He said, for example,

If you were of the world, the world would love its own; but because you are not of the world, but I chose you out of the world, therefore the world hates you (John 15:19).
Without a doubt, Jesusí use of the word Ďworldí here defines the people who inhabit the world, for only they are capable of hatred or love.  The world can love its own, or hate Jesus and his disciples, only because it consists of persons.  While the most fundamental definition equates the world to the ordered arrangement of the physical creation, it very reasonably applies also to its human inhabitants.  That this is the way that Jesus uses the word here is confirmed as he goes on immediately to say to the disciples:
If they have persecuted me, they will persecute you; if they kept my word, they will keep yours also.  But all this they will do to you on my account, because they do not know him who sent me (John 15:20,21).
I have explained above how Jesus views mankind as a general category that is fundamentally hostile to him and to his disciples, and we are seeing here a kind of explanation as to why this is so.  So his basic attitude toward the world is the same as his basic attitude to mankind (usually called "men"), and for the same reasons, because they are identical in these sayings of Jesus.

One of the best ways of comparing the views of Jesus and Paul on loving the world is therefore to compare their views on the category, "men."  When we do this we find a marked difference, one that is adequate to explain their differences in world-attitude.  Jesus warns his disciples to beware of men (Matthew 10:17).  He calls them blessed when men shall hate you (Luke 6:22), but pronounces woe unto you when all men speak well of you (Luke 6:26).  Perhaps most revealing is his terse statement,

That which is highly esteemed among men is an abomination unto God (Luke 16:15).
Paul has a very different view and it comes forth especially in Romans 12 & 13 where he is giving ethical counsel to the church at Rome.
Repay no one evil for evil, but take thought for what is noble in the sight of all men (Romans 12:17).
This counsel to Christians, to give heed to what is noble in the sight of all men is certainly contrary to Jesusí view, where that which men esteem highly (comparable to consider noble) is an abomination to God!  He continues by encouraging Christians to be subject to the authorities in the world, for rulers are not a terror to good conduct, but to bad.
Would you have no fear of him who is in authority?  Then do what is good, and you will receive his approval, for he is Godís servant for your good (Romans 13:3,4).
Jesus, who was constantly afoul of the Jewish authorities and never received either their approval or that of the Roman rulers, who finally killed him, disagrees with Paul on this count also.  We find the same sentiments in II Corinthians, which reflects Paulís views in this regard perfectly:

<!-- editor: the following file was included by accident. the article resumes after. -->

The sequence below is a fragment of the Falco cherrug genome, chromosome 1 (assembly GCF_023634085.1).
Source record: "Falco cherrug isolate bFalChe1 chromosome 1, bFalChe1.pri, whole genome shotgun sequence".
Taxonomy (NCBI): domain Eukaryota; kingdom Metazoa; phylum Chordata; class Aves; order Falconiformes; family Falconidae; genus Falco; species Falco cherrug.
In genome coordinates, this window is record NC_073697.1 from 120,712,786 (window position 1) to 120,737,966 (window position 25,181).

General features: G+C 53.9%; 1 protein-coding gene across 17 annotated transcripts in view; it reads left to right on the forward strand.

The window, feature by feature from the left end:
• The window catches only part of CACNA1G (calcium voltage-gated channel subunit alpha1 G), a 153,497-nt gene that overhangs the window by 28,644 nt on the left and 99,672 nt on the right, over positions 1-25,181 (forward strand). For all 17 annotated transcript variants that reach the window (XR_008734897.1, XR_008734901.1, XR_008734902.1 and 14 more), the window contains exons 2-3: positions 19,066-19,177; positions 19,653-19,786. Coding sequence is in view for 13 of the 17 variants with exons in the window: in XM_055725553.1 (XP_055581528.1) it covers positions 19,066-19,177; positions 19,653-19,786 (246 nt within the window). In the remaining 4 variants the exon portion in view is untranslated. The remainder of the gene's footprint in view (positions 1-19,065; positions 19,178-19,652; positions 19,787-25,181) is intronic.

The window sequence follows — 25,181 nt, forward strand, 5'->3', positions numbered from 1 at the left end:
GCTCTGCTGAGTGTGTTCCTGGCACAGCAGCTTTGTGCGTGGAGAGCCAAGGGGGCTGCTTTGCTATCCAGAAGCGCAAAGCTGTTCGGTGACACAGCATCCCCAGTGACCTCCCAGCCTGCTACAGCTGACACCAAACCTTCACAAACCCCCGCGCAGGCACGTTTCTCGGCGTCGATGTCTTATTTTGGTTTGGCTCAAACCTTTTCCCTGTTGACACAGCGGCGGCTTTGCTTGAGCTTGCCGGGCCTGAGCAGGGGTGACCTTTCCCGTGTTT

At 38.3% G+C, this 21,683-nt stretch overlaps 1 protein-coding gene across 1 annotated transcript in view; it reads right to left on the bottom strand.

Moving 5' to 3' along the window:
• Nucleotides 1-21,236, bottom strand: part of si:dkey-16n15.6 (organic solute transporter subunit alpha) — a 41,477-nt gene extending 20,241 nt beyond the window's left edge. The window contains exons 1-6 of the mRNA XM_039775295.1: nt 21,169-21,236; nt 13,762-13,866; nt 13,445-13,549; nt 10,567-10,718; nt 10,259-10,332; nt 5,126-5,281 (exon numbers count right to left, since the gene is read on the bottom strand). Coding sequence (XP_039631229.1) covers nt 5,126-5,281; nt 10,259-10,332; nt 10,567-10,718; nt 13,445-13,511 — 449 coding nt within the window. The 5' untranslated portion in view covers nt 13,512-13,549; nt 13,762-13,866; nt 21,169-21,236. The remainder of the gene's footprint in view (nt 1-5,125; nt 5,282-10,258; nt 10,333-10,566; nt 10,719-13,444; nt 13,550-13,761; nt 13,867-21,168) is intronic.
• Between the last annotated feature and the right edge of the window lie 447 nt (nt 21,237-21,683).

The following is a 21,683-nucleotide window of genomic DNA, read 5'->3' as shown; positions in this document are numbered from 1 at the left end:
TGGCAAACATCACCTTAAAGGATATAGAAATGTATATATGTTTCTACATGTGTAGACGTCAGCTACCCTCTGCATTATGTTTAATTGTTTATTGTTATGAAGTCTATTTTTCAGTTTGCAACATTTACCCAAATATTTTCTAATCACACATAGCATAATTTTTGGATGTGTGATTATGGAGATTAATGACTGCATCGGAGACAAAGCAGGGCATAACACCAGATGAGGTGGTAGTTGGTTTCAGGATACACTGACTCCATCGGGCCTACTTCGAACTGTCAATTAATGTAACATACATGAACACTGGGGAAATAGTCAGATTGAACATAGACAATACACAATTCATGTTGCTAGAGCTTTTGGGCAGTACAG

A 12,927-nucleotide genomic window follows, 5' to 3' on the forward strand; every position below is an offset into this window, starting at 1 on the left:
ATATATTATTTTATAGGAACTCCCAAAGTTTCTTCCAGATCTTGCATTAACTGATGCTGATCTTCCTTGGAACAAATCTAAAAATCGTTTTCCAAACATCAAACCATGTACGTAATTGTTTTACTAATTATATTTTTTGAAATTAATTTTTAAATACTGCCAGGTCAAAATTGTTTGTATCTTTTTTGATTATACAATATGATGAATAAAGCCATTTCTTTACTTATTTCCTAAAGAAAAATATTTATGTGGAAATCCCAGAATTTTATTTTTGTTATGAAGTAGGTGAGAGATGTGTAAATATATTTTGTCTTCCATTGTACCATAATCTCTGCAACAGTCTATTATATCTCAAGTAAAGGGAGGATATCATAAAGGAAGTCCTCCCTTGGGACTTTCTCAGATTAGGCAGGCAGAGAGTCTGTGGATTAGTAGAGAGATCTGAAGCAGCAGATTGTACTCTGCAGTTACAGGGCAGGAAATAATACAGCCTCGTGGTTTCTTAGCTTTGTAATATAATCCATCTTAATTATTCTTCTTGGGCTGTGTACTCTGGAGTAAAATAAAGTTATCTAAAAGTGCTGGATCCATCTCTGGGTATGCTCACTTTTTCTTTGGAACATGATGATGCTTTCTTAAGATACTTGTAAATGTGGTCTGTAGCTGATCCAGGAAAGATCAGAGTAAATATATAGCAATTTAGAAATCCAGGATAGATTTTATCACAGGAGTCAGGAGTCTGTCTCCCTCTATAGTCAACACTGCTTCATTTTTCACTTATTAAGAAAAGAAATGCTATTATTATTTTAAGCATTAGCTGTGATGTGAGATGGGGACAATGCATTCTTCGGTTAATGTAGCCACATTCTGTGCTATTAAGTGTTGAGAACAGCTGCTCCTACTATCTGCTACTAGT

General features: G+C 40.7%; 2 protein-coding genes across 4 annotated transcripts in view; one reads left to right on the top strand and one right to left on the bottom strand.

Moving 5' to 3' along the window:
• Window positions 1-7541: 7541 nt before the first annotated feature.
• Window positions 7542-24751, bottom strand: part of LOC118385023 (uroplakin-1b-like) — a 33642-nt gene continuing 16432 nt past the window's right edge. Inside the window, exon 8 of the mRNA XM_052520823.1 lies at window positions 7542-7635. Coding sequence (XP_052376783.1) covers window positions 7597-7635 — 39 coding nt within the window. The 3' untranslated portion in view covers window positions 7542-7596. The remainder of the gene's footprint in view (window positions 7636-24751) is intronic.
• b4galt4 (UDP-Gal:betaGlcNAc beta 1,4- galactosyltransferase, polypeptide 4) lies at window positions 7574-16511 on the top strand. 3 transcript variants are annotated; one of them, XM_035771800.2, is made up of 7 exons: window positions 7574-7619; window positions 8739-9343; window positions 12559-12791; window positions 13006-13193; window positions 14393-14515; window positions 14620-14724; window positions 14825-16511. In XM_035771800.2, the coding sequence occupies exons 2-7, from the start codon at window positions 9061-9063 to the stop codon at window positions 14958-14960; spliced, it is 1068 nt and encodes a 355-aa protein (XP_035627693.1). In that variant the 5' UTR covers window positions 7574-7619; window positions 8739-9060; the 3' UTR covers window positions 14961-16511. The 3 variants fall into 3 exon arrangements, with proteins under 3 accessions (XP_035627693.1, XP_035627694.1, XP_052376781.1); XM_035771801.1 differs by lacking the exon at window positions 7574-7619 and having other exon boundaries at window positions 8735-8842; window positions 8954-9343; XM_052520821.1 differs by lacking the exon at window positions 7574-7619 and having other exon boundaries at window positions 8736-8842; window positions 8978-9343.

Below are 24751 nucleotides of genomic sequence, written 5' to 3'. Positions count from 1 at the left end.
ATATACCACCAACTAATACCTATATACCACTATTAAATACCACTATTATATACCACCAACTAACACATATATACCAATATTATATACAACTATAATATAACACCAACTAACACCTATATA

For we aim at what is honorable not only in the Lordís sight, but also in the sight of men (II Corinthians 8:21).
What is honorable among men is also honorable to the Lord?  No, but what men esteem highly is Godís abomination!  This same sentiment shows up again in I Thessalonians:
. . .the Jews, who . . . displease God and oppose all men . . . (I Thessalonians 2:15).
This theme, that couples God to men, is too well represented in the Pauline literature to have been a thoughtless choice of words.  It represents a continuing sense of his identity with men Ė an identity that Jesus carefully avoided.  His stance here was diametrically opposed to that of Jesus.  I am not denying that Paul distinguished between redeemed men and true followers of Jesus.  He certainly did so, speaking of men as spiritual or unspiritual, as children of God or servants of God.  But it is evident that he did not recognize the radical nature of the hostility that men as a general category must, by nature, exhibit towards those who follow in the way of Jesus.

That hostility grows out of their differing attitudes toward life in this world.  Men love live, and exhibit this love in many ways, not the least of which is their careful bonding with it.  If they see a man who is near the point of death after some long struggle with illness or injury, they can think of nothing higher to say of such a one than that he or she is a fighter, one who loves life and is determined to hang on.  This devotion to life and attachment to it is almost universal.  It is a hallmark of the race so that when an exception happens by he or she tends to be hated and despised and otherwise greeted with all hostility as though he were a traitor to all they hold dear Ė and so he or she is!

I have carefully defined a distinction between the attitudes of Jesus and Paul toward the world of humanity because this is necessary to recognize that they also exhibited differences in their love for it.  Remembering that love binds all things together, as Paul clearly perceived, we can with some confidence draw the following conclusions:

Summary and Conclusions

I must say that Paul talked the talk and wrote the writ of love. His many passages extolling love as the first fruit of the Holy Spirit and the supreme spiritual fruit have meant much to me as I labored to comprehend the life that Jesus would have us to live in this world.  That has made it very difficult to finally come to the only correct conclusion, which is that on this subject Paul after all fails.  He fails in three very important points.